You’ve undoubtedly heard about the power and enhanced functionality of the new HTML5 web standard, but are you aware of the serious privacy concerns with which web designers, developers and users will have to contend?
HTML5 offers unparalleled sophistication for web technology, and with Microsoft’s upcoming Internet Explorer 9 supporting the HTML5 and CSS3 web standards, it is likely more websites will use it. Unfortunately, while HTML5 can be used to implement some truly eye-popping designs and functions, serious risks may be lurking behind-the-scenes.
What security problems could HTML5 create? Read more to find out.
The web has evolved from static to increasingly active and interactive. Early websites were unchanging, collections of pages simply to be viewed. Then they became entities that could grow and change, as with blogs. Now, the web is a destination for people to interact (with sites like Facebook) and accomplish (as in online office suites and financial management sites).
HTML stands for Hyper Text Markup Language; it is the central web programming language used to create and implement websites of any stripe. The ability of HTML4 – the current predominant version – to support the increasing demand is limited, whereas HTML5 can enrich sites in a number of ways:
- Significantly boosted functionality. As one example among many, with HTML5 Google Docs can enable simple drag-and-drop tools. (1)
- Powerful visual and design features. To illustrate, Brad Neuberg demoed beautiful, browser-based, 3-D slides at the Future of Web Apps conference in London earlier this month. (2)
- As an alternative to buggy, insecure and proprietary web technologies. HTML5 can replace most of the functionality currently enabled by Adobe Flash and Microsoft Silverlight.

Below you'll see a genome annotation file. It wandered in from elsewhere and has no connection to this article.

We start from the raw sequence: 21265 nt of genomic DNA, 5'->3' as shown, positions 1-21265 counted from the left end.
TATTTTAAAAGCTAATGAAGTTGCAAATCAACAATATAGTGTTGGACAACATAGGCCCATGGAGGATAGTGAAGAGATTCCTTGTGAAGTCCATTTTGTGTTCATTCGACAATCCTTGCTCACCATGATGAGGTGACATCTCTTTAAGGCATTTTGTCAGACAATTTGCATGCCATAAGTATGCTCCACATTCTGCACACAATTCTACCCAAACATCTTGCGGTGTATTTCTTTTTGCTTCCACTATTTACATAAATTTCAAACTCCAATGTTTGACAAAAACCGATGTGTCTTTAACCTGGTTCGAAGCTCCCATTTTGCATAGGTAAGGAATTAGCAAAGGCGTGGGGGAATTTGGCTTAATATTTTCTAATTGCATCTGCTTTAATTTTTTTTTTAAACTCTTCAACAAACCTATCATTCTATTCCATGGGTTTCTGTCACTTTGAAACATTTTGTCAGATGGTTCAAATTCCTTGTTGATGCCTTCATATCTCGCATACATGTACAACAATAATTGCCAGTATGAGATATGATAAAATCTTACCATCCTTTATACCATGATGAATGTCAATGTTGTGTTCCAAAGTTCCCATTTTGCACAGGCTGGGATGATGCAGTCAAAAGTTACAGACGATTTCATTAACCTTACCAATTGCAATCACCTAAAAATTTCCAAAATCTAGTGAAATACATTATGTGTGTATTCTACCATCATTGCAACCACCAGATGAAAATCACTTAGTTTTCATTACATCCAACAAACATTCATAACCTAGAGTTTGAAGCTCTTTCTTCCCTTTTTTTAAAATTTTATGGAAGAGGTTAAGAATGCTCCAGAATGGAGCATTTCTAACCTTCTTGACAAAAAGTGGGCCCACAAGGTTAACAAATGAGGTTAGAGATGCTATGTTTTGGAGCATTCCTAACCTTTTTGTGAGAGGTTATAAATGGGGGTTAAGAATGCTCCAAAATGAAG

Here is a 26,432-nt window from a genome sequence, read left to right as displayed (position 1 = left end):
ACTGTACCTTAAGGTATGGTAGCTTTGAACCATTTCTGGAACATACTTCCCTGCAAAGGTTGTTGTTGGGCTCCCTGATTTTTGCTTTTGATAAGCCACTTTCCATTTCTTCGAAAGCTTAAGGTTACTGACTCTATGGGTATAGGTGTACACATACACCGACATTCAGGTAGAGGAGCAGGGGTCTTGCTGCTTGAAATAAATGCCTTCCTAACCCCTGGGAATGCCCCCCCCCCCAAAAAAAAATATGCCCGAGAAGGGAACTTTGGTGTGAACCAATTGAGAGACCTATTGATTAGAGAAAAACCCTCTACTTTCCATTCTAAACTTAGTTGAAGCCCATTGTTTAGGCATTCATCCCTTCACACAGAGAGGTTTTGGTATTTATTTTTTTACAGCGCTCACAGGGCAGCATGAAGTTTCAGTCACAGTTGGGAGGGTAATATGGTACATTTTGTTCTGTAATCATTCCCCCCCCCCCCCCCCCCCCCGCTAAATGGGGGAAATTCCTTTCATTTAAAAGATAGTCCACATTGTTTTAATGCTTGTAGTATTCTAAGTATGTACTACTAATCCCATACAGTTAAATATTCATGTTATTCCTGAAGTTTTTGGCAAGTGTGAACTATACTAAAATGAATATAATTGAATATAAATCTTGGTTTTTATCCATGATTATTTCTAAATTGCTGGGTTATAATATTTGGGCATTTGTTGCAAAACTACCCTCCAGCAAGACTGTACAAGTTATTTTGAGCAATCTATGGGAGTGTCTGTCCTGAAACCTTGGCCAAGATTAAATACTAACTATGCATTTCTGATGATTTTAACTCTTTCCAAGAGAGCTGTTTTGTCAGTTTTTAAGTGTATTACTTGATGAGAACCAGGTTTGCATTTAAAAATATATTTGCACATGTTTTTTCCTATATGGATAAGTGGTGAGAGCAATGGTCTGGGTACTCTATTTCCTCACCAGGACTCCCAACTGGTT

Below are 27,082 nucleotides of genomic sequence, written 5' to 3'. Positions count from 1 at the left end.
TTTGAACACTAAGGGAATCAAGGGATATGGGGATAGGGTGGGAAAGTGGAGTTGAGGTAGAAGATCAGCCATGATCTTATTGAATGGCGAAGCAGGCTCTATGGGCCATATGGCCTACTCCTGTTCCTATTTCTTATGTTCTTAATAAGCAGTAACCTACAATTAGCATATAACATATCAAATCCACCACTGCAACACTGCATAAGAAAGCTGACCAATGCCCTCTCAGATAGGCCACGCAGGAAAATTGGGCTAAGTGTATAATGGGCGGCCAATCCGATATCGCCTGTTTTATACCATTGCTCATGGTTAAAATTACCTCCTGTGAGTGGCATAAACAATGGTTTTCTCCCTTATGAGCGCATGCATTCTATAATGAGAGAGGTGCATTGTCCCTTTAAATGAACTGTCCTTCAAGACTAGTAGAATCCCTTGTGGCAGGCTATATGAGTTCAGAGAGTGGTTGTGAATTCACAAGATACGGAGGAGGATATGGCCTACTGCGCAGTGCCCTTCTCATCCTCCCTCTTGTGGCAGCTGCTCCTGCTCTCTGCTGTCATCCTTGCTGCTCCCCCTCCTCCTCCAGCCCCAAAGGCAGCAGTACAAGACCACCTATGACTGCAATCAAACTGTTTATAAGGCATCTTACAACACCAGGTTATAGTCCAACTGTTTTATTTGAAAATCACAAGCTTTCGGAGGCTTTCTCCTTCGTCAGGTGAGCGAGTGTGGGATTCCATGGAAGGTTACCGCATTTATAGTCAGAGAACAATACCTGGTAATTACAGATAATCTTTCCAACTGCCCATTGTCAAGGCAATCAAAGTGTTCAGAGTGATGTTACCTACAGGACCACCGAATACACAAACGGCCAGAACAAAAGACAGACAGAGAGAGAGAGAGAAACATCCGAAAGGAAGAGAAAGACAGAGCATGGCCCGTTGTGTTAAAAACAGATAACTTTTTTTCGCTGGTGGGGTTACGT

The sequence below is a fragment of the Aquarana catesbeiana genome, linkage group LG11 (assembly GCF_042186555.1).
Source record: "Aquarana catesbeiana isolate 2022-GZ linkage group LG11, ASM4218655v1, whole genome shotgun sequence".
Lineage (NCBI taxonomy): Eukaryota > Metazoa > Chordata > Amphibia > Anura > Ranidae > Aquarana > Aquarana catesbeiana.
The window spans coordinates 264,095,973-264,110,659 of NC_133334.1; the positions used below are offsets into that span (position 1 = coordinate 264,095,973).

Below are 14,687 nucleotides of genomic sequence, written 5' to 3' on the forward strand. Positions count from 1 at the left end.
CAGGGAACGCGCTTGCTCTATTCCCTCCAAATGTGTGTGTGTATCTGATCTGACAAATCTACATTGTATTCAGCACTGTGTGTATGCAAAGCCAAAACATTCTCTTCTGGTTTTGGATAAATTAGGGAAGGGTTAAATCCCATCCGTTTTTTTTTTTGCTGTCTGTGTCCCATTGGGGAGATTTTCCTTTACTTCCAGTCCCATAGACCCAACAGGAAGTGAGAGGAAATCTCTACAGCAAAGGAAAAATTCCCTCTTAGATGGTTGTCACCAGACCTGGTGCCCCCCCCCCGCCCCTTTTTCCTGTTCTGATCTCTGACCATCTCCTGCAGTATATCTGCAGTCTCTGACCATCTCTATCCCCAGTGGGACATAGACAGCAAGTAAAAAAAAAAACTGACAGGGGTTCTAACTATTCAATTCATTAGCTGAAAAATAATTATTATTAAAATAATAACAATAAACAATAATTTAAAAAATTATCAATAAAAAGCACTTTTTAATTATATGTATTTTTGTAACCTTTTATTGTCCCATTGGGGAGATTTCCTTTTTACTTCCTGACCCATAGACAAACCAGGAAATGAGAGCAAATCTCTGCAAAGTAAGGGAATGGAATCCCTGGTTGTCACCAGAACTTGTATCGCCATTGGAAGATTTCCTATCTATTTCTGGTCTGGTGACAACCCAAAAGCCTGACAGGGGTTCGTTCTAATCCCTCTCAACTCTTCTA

The new web standard opens the door to power and polish previously reserved solely for desktop applications. Web designers and developers alike will have a plethora of exciting new tools to use.
Unfortunately, power – as always – is a double-edged sword. In the words of Pam Dixon, Executive Director of the World Privacy Forum, “HTML5 opens Pandora’s box of tracking in the Internet.” (3)
As if to prove this point, California hacker Samy Kamkar used HTML5 to create what he calls an “Evercookie,” which The New York Times dubbed a “Supercookie.” (4) Like current cookies, which store basic information for websites like user name and preferences, these supercookies comprehensively track a user’s web habits. Additionally, supercookies are:
- Potent surveillance tools that can be employed by marketers and third-parties
- Highly functional instruments that can gather an array of personal data about web usage
- Extremely difficult to remove, as the data is stored in multiple locations on a person’s computer
It remains to be seen how HTML5 will affect the security landscape of the web. According to developers and representatives of the World Wide Web Consortium, they take privacy and security fears seriously and make a proactive effort to balance them with the speed and power afforded by HTML5. (5)
It should also be noted, privacy concerns are nothing new. Facebook is plagued by them daily. Most browsers come with inadvertent built-in vulnerabilities that must be patched continually. Plus, the current generation of web technology – like Flash – suffer from their share of security worries.
So, is the concern over HTML5 overblown? Share your thoughts in the comments.